It should be noted that for the first time in the post-WWII era, as of 2013, the federal government no longer funds a majority of the basic research carried out in the United States. However, it still has the largest slice of the pie, further comprised of corporate, universities and private foundation funding. The federal share, which topped 70% throughout the 1960s and 1970s, stood at 61% as recently as 2004 before falling to 44% in 2013. U.S businesses contributed 31%, largely driven by a surge in pharmaceutical spending. Where US corporations concentrate their spending is on applications; namely, the conversion of basic research to meet a commercial objective. This can include productization and mass manufacture of iPhones, or packaging bandwidth available on publicly owned networks to enable access through monthly plans. Note how quickly this is accepted as a given in a country that hates toll booths.
Work: How democratic is a society when the work isn’t?
As described above, many products and services can take entirely new forms if society wields them communally. The basic research to enable these technologies is already largely communal, as taxpayer funding amalgamates with labor. However, the ownership of further development is then concentrated into a few hands, which breeds highly distorted and damaging versions of otherwise promising products and technologies. If the engineers, designers, planners, supply-chain managers and other employees collectively owned the outputs of their work through co-operatives, decision-making would reflect that accordingly. According to Democracy at Work Institute, there are two defining features of a worker co-operative:
a. Workers own the business and they participate in its financial success on the basis of their labor contribution to the cooperative.
b. Workers have representation on and vote for the board of directors, adhering to the principle of one worker, one vote.
In this context, it is not unlikely that workers would refuse to harness our various capabilities in counter-productive ways that harm the broader society, unlike the managerial class whose prime directive is profit. Sadly and predictably, while there isn’t much discussion around such alternatives in the mainstream tech media, strong profit-driven incentives are further ostracizing and alienating labor from the outputs of their own work in new and creative ways today. The ability of the gig economy to generate more precarious work has been well documented, and hence will be skipped here. Another manifestation of this trend is the fact that earlier in 2018, the number of contractors outnumbered direct employees at Google for the first time in its 20-year history. These contractors “serve meals and clean offices. They write code, handle sales calls, recruit staff, screen YouTube videos, test self-driving cars and even manage entire teams — a sea of skilled laborers that fuel the $795 billion company but reap few of the benefits and opportunities available to direct employees.” As noted further in the article, “Investors watch employee head count closely at these tech powerhouses, expecting that they keep posting impressive gains by maintaining skinnier workforces than older corporate titans. Hiring contractors keeps the official head count low, and frees up millions of dollars to retain superstars in fields like artificial intelligence.”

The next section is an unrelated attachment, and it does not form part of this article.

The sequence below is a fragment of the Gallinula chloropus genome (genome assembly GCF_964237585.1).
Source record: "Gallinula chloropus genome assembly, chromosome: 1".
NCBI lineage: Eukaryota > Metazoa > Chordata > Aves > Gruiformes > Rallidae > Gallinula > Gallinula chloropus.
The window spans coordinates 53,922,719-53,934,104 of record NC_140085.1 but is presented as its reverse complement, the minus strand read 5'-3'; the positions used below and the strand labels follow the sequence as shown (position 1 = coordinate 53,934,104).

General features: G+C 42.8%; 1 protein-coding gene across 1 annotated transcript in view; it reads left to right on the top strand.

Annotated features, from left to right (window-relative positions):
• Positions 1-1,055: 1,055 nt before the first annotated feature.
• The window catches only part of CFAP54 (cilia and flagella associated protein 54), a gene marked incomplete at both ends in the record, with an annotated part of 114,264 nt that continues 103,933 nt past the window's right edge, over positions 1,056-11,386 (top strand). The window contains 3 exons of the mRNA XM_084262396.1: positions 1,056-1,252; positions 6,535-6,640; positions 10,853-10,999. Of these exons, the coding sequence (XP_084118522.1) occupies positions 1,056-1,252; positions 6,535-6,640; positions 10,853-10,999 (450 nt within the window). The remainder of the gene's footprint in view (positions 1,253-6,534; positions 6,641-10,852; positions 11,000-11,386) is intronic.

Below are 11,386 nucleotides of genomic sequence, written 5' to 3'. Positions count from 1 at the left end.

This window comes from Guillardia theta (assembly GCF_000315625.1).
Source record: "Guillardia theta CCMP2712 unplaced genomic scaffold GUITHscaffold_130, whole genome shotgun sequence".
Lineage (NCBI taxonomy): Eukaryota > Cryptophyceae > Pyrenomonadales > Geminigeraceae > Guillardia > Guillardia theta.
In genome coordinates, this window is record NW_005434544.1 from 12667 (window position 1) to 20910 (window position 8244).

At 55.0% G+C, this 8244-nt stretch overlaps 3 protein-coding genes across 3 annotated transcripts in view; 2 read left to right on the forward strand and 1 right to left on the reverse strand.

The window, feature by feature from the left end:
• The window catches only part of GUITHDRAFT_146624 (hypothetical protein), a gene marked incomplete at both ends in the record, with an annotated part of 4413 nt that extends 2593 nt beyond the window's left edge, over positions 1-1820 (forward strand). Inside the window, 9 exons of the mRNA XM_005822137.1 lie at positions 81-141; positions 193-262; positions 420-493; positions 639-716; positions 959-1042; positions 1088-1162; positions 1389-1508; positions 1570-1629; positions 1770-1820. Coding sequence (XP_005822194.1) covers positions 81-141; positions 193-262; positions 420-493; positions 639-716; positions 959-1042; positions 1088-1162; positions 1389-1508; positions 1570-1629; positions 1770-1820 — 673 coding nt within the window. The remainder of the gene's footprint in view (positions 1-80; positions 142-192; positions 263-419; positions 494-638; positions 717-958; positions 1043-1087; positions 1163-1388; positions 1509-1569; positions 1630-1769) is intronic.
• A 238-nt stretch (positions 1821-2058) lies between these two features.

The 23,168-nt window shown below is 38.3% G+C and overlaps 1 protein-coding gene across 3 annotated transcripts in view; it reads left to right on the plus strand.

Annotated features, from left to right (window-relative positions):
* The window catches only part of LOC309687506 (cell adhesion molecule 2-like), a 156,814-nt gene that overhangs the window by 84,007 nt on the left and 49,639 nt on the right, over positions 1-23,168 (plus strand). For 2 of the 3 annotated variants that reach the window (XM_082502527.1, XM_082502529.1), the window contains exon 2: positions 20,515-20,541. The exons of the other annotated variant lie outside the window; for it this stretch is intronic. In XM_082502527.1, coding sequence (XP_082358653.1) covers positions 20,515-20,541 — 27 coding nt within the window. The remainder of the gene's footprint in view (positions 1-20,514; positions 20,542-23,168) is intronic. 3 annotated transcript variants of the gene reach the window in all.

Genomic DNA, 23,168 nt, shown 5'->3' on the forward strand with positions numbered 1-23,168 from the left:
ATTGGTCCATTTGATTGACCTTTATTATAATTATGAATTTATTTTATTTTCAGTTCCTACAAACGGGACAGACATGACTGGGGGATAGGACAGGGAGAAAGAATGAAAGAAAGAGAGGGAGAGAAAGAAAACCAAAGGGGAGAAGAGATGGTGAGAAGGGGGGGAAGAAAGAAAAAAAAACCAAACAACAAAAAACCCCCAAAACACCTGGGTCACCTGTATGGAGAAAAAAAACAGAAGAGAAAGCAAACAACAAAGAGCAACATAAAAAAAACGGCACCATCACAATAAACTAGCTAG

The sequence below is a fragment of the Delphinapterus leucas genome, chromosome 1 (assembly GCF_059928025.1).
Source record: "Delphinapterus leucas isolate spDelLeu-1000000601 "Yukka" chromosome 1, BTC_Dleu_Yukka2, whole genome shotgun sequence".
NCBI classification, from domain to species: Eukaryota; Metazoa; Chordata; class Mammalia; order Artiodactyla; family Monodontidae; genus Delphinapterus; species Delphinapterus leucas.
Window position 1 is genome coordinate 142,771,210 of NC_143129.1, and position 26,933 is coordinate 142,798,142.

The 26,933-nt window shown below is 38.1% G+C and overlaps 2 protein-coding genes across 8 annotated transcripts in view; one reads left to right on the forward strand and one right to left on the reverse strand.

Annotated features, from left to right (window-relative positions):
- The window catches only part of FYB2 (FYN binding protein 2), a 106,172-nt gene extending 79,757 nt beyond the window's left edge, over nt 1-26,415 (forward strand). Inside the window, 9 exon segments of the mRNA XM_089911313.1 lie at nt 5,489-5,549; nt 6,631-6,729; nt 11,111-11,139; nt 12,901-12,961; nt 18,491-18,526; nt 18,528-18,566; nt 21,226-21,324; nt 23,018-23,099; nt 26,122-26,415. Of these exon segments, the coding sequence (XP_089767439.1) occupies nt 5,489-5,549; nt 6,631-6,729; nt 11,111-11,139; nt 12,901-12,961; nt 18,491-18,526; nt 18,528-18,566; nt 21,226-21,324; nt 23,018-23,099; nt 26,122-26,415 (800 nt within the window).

This further highlights the inherent contradiction between capital and labor. While capital loves consumers, it despises labor –as evidenced by the highly immoral and bloody labor history of the US, or simply by noting that ‘payroll’ appears under the liabilities section of any balance sheet. However, consumers and labor are one and the same. With increasing automation, various companies are looking to tap into basic and applied robotics and AI research to extricate themselves from this dependency on labor. With fewer consumers with jobs and disposable incomes, this contradiction becomes an economic conflagration, with additional causes of the fire to be covered in a future article. Various alternatives have been suggested to douse such a fire and maintain continuity of the inherently unjust system; such as universal basic income, increasing minimum wages and so on. There is no question that these will bring respite, and should be fully supported. However, the only permanent way to reconcile this is if the workers collectively own the robots so that automation is not controlled by concentrated capital.
There are various possibilities that can be explored with such models, including multi-stakeholder ownership, wherein customers of the business also double up as stakeholders. Such models allow for a wider distribution of wealth and benefits of technology. It also leads to the internalization of various externalities as the workers and other stakeholders are directly susceptible to the various failures of technology applications as described in the tables. Contrast this with status-quo: privately-owned tyrannies, also known as corporations, wherein a small handful of owners and executives define directions to be pursued, relying on the execution of tasks by wage labor. Herein, workers simply rent themselves and their labor for the purposes of wealth creation for a small number of people, without democratic decision-making. If we were tasked with constructing a system that morphs promising technologies into destructive tools, one which discards the very labor that it used to sustain itself, and one which takes two steps back for every one step forward, we could not have done better.